Four New Black and Hispanic Owned Businesses Receive the Elevate Together Grant Through Partnership With ULPBC
The Urban League of Palm Beach County (ULPBC) recently hosted the Elevate Together grant application process to help support Black and Hispanic small businesses and watch them grow and prosper. A panel of ULPBC judges reviewed each application and video presentation, and four new minority owned businesses, located in Palm Beach County, with owners 40 and under received $5,000 – $10,000 in grant funds, toward their businesses.
Elevate Together is powered by Round It UP America, a non-profit initiative designed to address systematic discrimination and historical disparities in business growth and profitability in Black and Hispanic communities.
Through a partnership with the National Urban League’s Entrepreneurship Centers and the U.S. Hispanic Chamber of Commerce, the initiative helps support Black and Hispanic small businesses with five or less employees. The ODP Corporations (parent company of Office and CompuCom) is the initiatives founding partner.
The Elevate Together small business winners are:
– Sage Cleaning Service LLC, owned by Diana Gozalez-Hicks
– Lavie Scrubs LLC, owned by Ruchama Jean Baptiste
– CURE Cocktails and Events, owned by Rochelle Satchell
– Holistic Learning Academy, owned by Cathy Hall
Congratulations to our 40 and under, 2021 grant winners!
One of the most impactful ways we can help eliminate systematic racial discrimination, disparities, and promote equality is to support entrepreneurship among people of color in achieving sustainable growth and profitability. By removing historical barriers to small business and job growth, the full potential of our communities can be realized.
“We strongly believe that in a society where the playing field is level, Black and Hispanic small businesses will play a vital role in restoring the health of our economy and in driving long-term wealth creation across North America,” said Gerry Smith, CEO of the ODP Corporation.
According to an April 15, 2021 article in Forbes Magazine, Black- and Latino-owned businesses were less than half as likely as white-owned firms to be fully approved for loan applications over the past year, the Federal Reserve reported. That was the case even when the Black, Latino and white applicants were all categorized as low credit risk, the central bank found in its 2021 Report on Firms Owned by People of Color.
The U.S. Census Bureau released new estimates on the characteristics of employer businesses on January 28, 2021.
According to the 2019 Annual Business Survey (ABS), covering reference year 2018, approximately 18.3% (1 million) of all U.S. businesses were minority-owned and about 19.9% (1.1 million) of all businesses were owned by women. The number of Hispanic-owned businesses had a growth of about 3.0% from 2017.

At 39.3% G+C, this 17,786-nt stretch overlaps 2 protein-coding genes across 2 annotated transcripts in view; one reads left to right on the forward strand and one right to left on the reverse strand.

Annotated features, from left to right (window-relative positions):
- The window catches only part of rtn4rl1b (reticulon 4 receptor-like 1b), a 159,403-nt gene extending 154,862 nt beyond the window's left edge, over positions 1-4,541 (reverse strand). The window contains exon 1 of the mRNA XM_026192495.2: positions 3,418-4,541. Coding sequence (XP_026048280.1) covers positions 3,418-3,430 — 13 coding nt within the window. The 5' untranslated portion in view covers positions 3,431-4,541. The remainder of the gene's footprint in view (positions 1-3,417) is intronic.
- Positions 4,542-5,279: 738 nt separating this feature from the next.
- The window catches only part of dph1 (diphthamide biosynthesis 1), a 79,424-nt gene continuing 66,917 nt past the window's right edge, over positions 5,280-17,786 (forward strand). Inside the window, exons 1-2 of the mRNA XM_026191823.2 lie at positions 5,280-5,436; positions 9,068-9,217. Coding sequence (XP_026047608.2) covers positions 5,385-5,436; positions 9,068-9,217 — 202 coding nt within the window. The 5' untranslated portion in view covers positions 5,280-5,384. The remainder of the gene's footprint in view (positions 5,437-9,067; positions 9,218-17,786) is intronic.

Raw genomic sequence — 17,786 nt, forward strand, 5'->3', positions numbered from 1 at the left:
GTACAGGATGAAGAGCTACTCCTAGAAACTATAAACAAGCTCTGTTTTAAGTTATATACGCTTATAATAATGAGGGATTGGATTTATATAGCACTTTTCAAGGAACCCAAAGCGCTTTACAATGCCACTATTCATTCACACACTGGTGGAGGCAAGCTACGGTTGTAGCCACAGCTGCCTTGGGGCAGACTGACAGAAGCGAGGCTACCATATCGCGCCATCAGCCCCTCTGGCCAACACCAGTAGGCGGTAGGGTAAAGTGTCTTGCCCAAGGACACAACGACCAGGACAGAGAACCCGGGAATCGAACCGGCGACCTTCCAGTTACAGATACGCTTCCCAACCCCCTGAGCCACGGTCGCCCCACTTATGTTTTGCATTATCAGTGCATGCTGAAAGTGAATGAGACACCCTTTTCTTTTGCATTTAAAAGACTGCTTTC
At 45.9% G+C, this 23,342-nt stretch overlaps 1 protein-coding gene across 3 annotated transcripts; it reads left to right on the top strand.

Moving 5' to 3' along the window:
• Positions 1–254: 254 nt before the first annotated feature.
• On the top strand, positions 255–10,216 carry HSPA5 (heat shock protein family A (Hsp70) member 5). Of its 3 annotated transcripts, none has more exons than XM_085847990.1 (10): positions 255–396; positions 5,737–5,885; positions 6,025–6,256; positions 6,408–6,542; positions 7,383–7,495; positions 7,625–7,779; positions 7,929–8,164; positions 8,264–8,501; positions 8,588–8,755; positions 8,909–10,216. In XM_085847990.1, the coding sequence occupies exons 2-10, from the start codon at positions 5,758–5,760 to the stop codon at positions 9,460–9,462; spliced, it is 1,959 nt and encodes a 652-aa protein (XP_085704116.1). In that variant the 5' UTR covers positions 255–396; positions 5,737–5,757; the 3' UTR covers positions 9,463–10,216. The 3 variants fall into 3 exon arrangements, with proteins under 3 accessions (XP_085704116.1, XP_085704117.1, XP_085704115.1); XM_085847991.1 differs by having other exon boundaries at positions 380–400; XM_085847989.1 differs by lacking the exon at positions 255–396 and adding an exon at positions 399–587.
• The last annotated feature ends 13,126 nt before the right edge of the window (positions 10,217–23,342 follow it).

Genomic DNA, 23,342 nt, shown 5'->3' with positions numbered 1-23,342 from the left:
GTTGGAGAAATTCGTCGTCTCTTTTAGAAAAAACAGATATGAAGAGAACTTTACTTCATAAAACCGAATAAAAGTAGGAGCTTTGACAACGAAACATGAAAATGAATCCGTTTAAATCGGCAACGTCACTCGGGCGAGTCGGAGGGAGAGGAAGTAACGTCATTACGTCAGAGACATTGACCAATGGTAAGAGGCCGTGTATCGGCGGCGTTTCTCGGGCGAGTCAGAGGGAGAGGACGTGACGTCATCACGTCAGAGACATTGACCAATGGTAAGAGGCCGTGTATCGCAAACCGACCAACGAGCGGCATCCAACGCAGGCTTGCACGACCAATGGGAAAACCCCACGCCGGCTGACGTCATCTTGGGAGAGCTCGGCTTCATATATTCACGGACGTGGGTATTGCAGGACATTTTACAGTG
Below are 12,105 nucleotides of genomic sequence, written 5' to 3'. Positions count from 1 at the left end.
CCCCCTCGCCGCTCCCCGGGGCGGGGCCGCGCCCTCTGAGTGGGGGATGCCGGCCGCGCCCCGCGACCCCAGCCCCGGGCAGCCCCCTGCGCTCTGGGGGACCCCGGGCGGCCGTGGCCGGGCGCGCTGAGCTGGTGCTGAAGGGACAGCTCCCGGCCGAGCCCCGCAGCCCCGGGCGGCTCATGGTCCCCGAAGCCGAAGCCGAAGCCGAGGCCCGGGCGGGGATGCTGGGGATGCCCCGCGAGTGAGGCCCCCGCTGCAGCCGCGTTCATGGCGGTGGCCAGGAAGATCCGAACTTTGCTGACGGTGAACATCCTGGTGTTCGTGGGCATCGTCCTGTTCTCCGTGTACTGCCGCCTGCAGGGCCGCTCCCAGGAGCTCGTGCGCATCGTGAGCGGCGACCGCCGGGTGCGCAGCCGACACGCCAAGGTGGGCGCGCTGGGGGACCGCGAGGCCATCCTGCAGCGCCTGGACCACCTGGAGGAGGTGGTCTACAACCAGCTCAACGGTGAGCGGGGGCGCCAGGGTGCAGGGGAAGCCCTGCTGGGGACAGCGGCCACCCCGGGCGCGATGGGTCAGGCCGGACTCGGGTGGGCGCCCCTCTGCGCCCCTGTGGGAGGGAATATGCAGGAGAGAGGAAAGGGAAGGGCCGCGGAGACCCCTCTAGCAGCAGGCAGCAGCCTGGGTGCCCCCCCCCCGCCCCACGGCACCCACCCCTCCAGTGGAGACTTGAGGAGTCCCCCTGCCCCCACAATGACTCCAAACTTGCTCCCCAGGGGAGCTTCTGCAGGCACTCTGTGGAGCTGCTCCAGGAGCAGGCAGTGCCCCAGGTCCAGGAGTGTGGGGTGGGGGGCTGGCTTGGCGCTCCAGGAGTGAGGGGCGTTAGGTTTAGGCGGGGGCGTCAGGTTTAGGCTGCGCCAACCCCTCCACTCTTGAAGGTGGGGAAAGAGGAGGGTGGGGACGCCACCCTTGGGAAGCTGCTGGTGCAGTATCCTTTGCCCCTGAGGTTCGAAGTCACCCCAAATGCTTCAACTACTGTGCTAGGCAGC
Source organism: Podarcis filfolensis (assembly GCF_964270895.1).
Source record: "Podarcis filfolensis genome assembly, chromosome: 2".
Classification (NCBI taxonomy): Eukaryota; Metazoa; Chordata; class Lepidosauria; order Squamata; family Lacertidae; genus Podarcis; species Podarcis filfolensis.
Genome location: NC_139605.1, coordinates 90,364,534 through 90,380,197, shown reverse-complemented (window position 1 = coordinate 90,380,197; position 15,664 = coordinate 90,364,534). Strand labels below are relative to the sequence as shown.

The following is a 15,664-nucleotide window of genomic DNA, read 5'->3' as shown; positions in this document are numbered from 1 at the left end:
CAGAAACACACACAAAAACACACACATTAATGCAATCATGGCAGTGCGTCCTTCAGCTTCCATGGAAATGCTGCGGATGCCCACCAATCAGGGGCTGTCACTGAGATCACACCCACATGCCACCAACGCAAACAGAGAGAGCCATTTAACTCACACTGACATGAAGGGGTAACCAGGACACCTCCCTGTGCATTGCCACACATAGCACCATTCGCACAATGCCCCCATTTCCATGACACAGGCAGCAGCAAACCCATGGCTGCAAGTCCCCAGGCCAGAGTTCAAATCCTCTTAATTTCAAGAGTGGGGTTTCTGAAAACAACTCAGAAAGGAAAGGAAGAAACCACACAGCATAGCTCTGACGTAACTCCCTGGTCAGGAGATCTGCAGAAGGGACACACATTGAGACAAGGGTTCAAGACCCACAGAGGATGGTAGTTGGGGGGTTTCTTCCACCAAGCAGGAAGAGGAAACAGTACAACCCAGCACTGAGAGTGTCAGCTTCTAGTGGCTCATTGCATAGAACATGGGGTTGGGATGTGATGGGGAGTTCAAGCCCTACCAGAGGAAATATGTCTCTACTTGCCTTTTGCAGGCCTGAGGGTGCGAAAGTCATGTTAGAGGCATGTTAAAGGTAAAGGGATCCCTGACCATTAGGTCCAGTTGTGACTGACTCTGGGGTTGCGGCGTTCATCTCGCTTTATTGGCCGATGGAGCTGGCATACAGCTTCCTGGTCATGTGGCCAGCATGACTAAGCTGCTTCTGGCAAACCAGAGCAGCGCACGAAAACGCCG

In 2018, Hispanic-owned businesses made up about 5.8% (331,625) of all businesses, with an estimated $455.6 billion in annual receipts, approximately 3.0 million employees. Blacks or African-Americans owned businesses, approximately 124,551 of them, made up about 28.5% (35,547) of businesses in the Health Care and Social Assistance sector, the highest percentage of any minority group.
Elevate Together provides support to Black and Hispanic businesses through Education (small business mentoring, workshops and trainings), Access (exposure to new customers and broader business networks), and Aid (cash grants, in-kind products and services). In addition, the Urban League of Palm Bech County Entrepreneurship programs provide business coaching and mentoring through free, small business solution workshops. Topics include: create a business plan, and conduct market and competitive research, tax planning and, book-keeping. Individualized training sessions are also offered on financial and business management, and loan facilitation.
Our nation faces a significant and growing gap between the wealth of whites and that of African Americans and other minorities.
In addition to the fact that large segments of the US lack savings or wealth to draw upon to weather financial shocks or to invest in the future, this fact poses a growing challenge in a nation that is increasingly ethnically and racially diverse. Business ownership is a route to wealth creation, a particularly important and valued route in a capitalist economy. As such, it is important to understand the role that it plays in wealth creation for Black people and other minorities to identify and pursue strategies for addressing the challenges facing entrepreneurs of color.
Former President Barack Obama once said: “Change will not come if we wait for some other person or some other time. We are the ones we’ve been waiting for. We are the change that we seek.” So true.